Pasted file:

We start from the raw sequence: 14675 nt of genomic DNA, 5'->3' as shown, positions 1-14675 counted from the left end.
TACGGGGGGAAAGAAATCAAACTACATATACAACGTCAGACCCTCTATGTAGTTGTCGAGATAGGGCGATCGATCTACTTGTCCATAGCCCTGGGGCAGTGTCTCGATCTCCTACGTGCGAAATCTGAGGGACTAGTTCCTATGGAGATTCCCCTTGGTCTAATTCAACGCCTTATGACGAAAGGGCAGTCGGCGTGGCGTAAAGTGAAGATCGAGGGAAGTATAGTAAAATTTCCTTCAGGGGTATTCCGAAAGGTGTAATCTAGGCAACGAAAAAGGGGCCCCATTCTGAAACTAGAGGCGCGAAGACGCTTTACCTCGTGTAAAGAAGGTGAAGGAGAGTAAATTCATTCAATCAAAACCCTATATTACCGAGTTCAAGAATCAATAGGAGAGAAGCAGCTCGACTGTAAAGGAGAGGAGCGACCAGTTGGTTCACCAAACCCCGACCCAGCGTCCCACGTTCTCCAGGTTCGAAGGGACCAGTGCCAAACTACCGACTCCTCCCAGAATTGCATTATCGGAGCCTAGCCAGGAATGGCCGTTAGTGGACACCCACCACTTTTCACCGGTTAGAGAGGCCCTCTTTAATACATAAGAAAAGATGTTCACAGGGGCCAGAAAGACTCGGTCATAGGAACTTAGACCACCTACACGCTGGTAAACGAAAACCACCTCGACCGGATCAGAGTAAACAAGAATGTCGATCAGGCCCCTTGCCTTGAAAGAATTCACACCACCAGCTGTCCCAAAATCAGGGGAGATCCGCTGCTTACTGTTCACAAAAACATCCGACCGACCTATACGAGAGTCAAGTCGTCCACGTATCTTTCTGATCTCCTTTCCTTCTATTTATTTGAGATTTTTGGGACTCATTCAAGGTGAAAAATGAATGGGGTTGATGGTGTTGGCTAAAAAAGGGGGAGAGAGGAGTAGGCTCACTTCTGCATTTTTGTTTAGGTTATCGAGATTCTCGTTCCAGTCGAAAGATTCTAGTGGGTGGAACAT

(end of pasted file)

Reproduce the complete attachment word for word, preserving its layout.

We start from the raw sequence: 14675 nt of genomic DNA, 5'->3' as shown, positions 1-14675 counted from the left end.
TACGGGGGGAAAGAAATCAAACTACATATACAACGTCAGACCCTCTATGTAGTTGTCGAGATAGGGCGATCGATCTACTTGTCCATAGCCCTGGGGCAGTGTCTCGATCTCCTACGTGCGAAATCTGAGGGACTAGTTCCTATGGAGATTCCCCTTGGTCTAATTCAACGCCTTATGACGAAAGGGCAGTCGGCGTGGCGTAAAGTGAAGATCGAGGGAAGTATAGTAAAATTTCCTTCAGGGGTATTCCGAAAGGTGTAATCTAGGCAACGAAAAAGGGGCCCCATTCTGAAACTAGAGGCGCGAAGACGCTTTACCTCGTGTAAAGAAGGTGAAGGAGAGTAAATTCATTCAATCAAAACCCTATATTACCGAGTTCAAGAATCAATAGGAGAGAAGCAGCTCGACTGTAAAGGAGAGGAGCGACCAGTTGGTTCACCAAACCCCGACCCAGCGTCCCACGTTCTCCAGGTTCGAAGGGACCAGTGCCAAACTACCGACTCCTCCCAGAATTGCATTATCGGAGCCTAGCCAGGAATGGCCGTTAGTGGACACCCACCACTTTTCACCGGTTAGAGAGGCCCTCTTTAATACATAAGAAAAGATGTTCACAGGGGCCAGAAAGACTCGGTCATAGGAACTTAGACCACCTACACGCTGGTAAACGAAAACCACCTCGACCGGATCAGAGTAAACAAGAATGTCGATCAGGCCCCTTGCCTTGAAAGAATTCACACCACCAGCTGTCCCAAAATCAGGGGAGATCCGCTGCTTACTGTTCACAAAAACATCCGACCGACCTATACGAGAGTCAAGTCGTCCACGTATCTTTCTGATCTCCTTTCCTTCTATTTATTTGAGATTTTTGGGACTCATTCAAGGTGAAAAATGAATGGGGTTGATGGTGTTGGCTAAAAAAGGGGGAGAGAGGAGTAGGCTCACTTCTGCATTTTTGTTTAGGTTATCGAGATTCTCGTTCCAGTCGAAAGATTCTAGTGGGTGGAACAT